Too much of today’s social skills is focused on the same stuff. Seriously. To be honest, I think the training methods may be why autistic guys too often think there is a magic set of steps to essentially get to have sex with a girl. They’ve spent too much time learning formulas, techniques, and scripts. We saw on Kickstarter this week when a “seduction guide” entitled Above the Game that sought funding. Among many problematic parts, the guide told the message that guys don’t have to listen to the girl, they can basically force themselves on her. Fortunately, Kickstart has since removed the guide and attempted to make amends. Kickstarter eventually recognized that the guide is standard “if you want sex, be an asshole” garbage.

The book is appealing to a certain subset of sex-craving men (now I’m not saying this group is generally autistic people or anything similar – although autistics, neurotypicals, and plenty of other groups all have these men in their midst). After all, it says that all the standard dating advice (you know, stuff like “don’t force her to engage in sexual contact without consent”) is wrong. That’s important – it’s appealing to a group of guys that haven’t had the success they want, and they may have even tried (or thought they tried) the “standard” formula. So this is a new-and-improved formula, one that “actually works” (Uh, until you do find a woman that can defend herself – you might end up rightfully having a coffee mug shatter against your own mug; But, sure, rape will get you sex if you’re able to overpower her).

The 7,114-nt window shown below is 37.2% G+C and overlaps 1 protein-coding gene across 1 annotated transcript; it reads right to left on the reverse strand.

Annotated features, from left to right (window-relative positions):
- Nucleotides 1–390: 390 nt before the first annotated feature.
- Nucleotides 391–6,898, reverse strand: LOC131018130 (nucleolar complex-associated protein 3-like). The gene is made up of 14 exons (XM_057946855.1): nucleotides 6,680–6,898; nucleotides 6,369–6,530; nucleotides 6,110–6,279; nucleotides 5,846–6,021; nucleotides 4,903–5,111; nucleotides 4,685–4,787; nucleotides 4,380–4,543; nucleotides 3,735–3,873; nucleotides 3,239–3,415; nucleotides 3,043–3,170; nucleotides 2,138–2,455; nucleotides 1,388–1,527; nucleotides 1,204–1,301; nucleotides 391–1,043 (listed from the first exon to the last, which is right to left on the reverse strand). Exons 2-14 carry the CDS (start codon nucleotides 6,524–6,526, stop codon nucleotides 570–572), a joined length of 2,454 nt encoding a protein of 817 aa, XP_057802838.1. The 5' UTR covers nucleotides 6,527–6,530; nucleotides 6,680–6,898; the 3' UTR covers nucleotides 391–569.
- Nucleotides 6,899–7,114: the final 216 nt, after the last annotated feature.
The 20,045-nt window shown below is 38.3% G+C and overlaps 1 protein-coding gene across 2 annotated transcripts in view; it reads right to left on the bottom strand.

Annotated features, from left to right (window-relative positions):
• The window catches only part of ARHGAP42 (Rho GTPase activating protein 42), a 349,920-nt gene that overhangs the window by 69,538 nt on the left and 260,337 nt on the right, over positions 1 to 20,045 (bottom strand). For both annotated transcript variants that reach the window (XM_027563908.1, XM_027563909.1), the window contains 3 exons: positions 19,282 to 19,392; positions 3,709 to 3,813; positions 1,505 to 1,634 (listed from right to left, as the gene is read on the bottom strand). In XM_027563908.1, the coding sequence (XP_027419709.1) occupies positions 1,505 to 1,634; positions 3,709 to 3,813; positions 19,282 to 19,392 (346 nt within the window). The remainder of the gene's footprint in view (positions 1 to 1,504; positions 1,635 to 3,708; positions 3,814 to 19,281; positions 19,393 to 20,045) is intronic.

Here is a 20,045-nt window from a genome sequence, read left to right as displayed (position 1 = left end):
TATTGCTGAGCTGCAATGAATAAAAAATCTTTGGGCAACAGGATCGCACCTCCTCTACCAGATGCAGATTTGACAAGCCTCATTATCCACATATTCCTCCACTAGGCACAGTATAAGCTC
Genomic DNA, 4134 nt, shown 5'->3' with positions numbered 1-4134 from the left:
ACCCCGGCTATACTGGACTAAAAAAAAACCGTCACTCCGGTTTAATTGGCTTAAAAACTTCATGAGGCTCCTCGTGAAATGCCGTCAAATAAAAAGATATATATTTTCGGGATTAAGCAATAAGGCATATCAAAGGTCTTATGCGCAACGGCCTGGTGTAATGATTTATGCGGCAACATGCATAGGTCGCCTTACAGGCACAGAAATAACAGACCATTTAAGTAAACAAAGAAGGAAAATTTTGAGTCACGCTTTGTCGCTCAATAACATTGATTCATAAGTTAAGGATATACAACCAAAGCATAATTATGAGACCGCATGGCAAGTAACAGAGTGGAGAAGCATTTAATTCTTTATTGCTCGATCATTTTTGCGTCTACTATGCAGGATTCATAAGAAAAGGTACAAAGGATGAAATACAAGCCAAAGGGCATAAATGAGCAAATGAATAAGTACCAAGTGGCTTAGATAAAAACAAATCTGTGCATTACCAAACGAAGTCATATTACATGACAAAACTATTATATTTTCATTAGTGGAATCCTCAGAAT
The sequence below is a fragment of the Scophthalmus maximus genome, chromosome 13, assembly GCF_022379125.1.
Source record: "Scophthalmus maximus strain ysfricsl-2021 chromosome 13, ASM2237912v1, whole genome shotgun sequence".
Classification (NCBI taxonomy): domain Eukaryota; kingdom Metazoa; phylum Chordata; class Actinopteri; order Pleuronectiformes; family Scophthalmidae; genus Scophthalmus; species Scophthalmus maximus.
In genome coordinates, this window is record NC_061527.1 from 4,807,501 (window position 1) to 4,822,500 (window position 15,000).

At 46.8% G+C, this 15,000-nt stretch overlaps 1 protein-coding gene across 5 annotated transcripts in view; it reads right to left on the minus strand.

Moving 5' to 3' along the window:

The underlying premise of this seduction guide and all other seduction guides (besides for teaching people to be assholes) is promotion of the idea that there is a formula that you can follow to make – overpower if you will – people do what you want them to do. Give them the right input, you get the output you crave. Maybe it’s sex, maybe it’s something else.

That’s also the premise for much social skills work. You want someone to listen to your special interests? Pretend to be interested in them for a bit. Then you get what you want. Simple. You have control.

One fairly popular – but fairly ineffective – way to teach social skills is “social stories.” It’s ineffective for the same reason my Karate lessons were ineffective: a bunch of techniques or responses to scripted situations doesn’t teach the improvisation necessary in dynamic social situations (you know, like the…uh…”real world”). While it doesn’t have the formality of formal social stories, a variation on this is talking through a make-believe situation and doing role-playing to figure out how to respond. The problem is that this teaches someone a make-believe situation, not the real-life. In real-life, the other person (or group) is going to veer “off-course” pretty much immediately, leaving you lost if you’re expecting scripts to get you through things.